Today's private view is mainly about sex, death and coffee.

Coffee first. The supposed thinking behind instant coffee is the boys in

white coats saying: "Hmm, people like coffee but they can't be bothered

with all that grinding and suffusing. Let's give 'em coffee in a trice."

When anyone who's tasted it knows full well that what they actually

thought was: "People in Britain hate coffee so let's rustle up some

ghastly beige concoction they can drink instead." And, in the interests

of integrity, they've always accompanied it with some of the most

viciously unpleasant advertising known to these shores, culminating in

the 80s extravaganza, The Nescafe Couple. This is where I stumble on to

hot coals, because I so hated this campaign, yet it did things we all

dream about.

It increased sales, it clambered on to the front pages of the tabloids

and it put a grateful grin on the face of the client. And you have to

respect that. No, you really do, because I refuse to.

Anyway, the new face of Nescafe is upon us and in many ways it's a lot

prettier than the Medusa which preceded it. Largely, I have to say,

because of the director. The ads are lavish and vivid. They contain a

refreshing lack of coffee beans being lovingly caressed. But at heart

they are still hollow. They show how the Mexican wave was invented by an

accidentally spilt Nescafe, how a man became a billionaire thanks to a

recently drunk Nescafe and so on. They can't shake off the ingrained

habit that Mother warns us against: making the product unrealistically


Mother is with us this week, advertising Q magazine. By Mum's

definition, the Q audience is good-humoured, sexually fixated, atavistic

and male.

Very male. The ads use a device that only quite maley males will

identify with - the car manual visual style - and get even malier by

showing rock 'n' roll wheels (transits, limos, etc) complete with blow

jobs and shagging mattresses. It's not as funny as their idents for the

same magazine, but what is?

More rock in the VH1 commercial, which tells us that at night its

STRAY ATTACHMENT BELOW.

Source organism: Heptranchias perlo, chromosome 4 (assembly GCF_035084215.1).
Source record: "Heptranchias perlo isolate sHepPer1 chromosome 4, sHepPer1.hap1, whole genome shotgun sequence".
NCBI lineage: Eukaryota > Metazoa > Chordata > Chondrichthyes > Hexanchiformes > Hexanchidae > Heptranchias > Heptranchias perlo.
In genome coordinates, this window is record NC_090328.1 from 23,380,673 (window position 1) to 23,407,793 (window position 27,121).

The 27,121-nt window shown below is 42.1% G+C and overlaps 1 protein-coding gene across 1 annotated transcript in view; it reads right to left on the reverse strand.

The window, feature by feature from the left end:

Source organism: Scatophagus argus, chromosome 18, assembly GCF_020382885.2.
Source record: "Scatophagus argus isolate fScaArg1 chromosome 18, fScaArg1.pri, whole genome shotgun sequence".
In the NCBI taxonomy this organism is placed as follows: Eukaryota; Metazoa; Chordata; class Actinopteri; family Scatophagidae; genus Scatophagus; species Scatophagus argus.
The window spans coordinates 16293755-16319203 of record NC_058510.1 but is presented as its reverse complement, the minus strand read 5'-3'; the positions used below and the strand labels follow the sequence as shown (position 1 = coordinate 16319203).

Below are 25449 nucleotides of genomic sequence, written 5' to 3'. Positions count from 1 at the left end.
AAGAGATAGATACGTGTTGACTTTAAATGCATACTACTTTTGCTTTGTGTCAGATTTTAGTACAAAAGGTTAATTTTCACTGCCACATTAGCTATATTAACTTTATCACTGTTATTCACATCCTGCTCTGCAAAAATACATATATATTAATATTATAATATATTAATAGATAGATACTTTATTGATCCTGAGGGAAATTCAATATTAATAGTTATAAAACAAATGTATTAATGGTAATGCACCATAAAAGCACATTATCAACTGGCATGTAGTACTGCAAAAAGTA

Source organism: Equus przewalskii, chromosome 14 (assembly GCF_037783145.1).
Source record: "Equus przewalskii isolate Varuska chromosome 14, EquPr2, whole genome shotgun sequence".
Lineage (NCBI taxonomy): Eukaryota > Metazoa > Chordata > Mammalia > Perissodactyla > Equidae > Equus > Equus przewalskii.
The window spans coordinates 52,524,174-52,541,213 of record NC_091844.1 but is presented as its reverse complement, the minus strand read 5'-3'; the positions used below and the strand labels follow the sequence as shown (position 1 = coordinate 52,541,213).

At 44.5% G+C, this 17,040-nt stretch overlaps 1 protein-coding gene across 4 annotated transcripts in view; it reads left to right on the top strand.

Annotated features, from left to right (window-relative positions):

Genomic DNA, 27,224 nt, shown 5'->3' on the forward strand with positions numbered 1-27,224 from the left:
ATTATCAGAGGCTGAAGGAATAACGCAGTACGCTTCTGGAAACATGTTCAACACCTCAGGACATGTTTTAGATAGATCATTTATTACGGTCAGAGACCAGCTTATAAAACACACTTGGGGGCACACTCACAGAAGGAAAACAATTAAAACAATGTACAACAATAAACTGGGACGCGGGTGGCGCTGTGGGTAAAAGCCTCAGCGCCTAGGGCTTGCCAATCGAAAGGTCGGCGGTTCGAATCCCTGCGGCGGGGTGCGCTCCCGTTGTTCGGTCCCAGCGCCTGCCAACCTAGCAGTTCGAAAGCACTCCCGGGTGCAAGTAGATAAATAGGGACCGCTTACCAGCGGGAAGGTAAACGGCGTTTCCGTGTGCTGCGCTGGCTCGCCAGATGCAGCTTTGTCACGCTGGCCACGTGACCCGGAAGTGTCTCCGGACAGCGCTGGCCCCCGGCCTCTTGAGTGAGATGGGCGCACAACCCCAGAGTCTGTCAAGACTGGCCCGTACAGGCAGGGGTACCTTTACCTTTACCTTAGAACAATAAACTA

playlist switches from easy listening to noisier stuff by showing a

factory where the smoothies clock off as the rockers arrive for the

night shift. They use lookalikes, or looknotalotlikes, and it would have

been more fun had they used trickery to insert the real people. But no

doubt more troublesome and expensive.

Hovis these days eschews small boys pedalling bikes for small boys

saying "poo" and consuming the contents of dustbins. It's animated and

simple and I quite liked it.

I also liked the deranged campaign for resilient Baby G watches: "It's

safe inside a Baby G." The ads are all shot from inside the watch as its

wearer attempts increasingly insane stunts to prove the endline. She

wrestles with gorillas, pole vaults and attacks tables with her


And so, to death. You have to admire the publicity generated by this

brutal depiction of brutal truths on behalf of Barnardo's, whose money

is stretched that much further. But I think you have to be wary too. The

previous campaign showed children acting out the suicides and drug abuse

their older selves could fall victim to if nothing were done for


It was poignant and shocking but allowed hope that your intervention

might yet save someone. The new campaign has flipped this idea round by

showing dead adults and talking about the child that was hurt long ago.

It doesn't offer as much redemption and one wonders what the next

campaign will have to do to stave off shock fatigue.

What a morbid ending. Sorry.


Project: Q magazine

Client: Stuart Williams, marketing manager

Brief: Promote free CD with 22 June issue

Agency: Mother

Writer: Mother

Art director: Mother

Illustrator: John Lucas

Exposure: Six-sheet posters


Project: VH1 Classic

Client: Fiona Battle, brand manager, UK and Ireland

Brief: Demonstrate the diversity of VH1 Classic's music policy

Agency: Malcolm Moore Deakin Blazye

Writer: Darren Wright

Art director: Lucy Collier

Director: Seamus Masterson

Production company: Maverick Media

Exposure: Channel 5 and VH1 Classic


Project: Hovis

Client: Paula Moss, brands director

Brief: Make Hovis relevant to modern families

Agency: BMP DDB

Writer: John Webster

Art director: John Webster

Director: Grant Orchard

Production company: Studio AKA

Exposure: National TV


Project: Baby-G

Client: Kerry Staniforth, marketing director

Brief: Promote the toughness of Baby-G watches

Agency: Doner Cardwell Hawkins

Writer: Damian Simor

Art director: Lee Ford

Director: Carl Prechezer

Production company: Rose Hackney Barber

Exposure: MTV


Project: Giving children back their future

Client: Andrew Nebel, marketing director

Brief: Demonstrate that Barnardo's gives children back their future

Agency: Bartle Bogle Hegarty

Writer: Alex Grieves

Art director: Adrian Rossi

Photographer: Nadav Kander

Exposure: National press


Project: Nescafe global campaign

Client: Tim Cryan, Coffee and Beverages SBU

Brief: Make Nescafe a relevant and provocative coffee experience for

global youth

Agency: McCann-Erickson Worldwide

Writers: Matthew Crump, Kelvin Tillinghast, Toshikazu Kido, Claudia

Steffenhagen, Katie Peabody and Jeff Suthons

Art directors: Peter Barba, Paulo Giorno, Nadine Muller, Kelvin

Tillinghast, Jeff Suthons, Tsutomu Mikami and Frank Houston

Director: Vaughan Arnell

Production company: Godman

Exposure: MTV global, local TV and cinema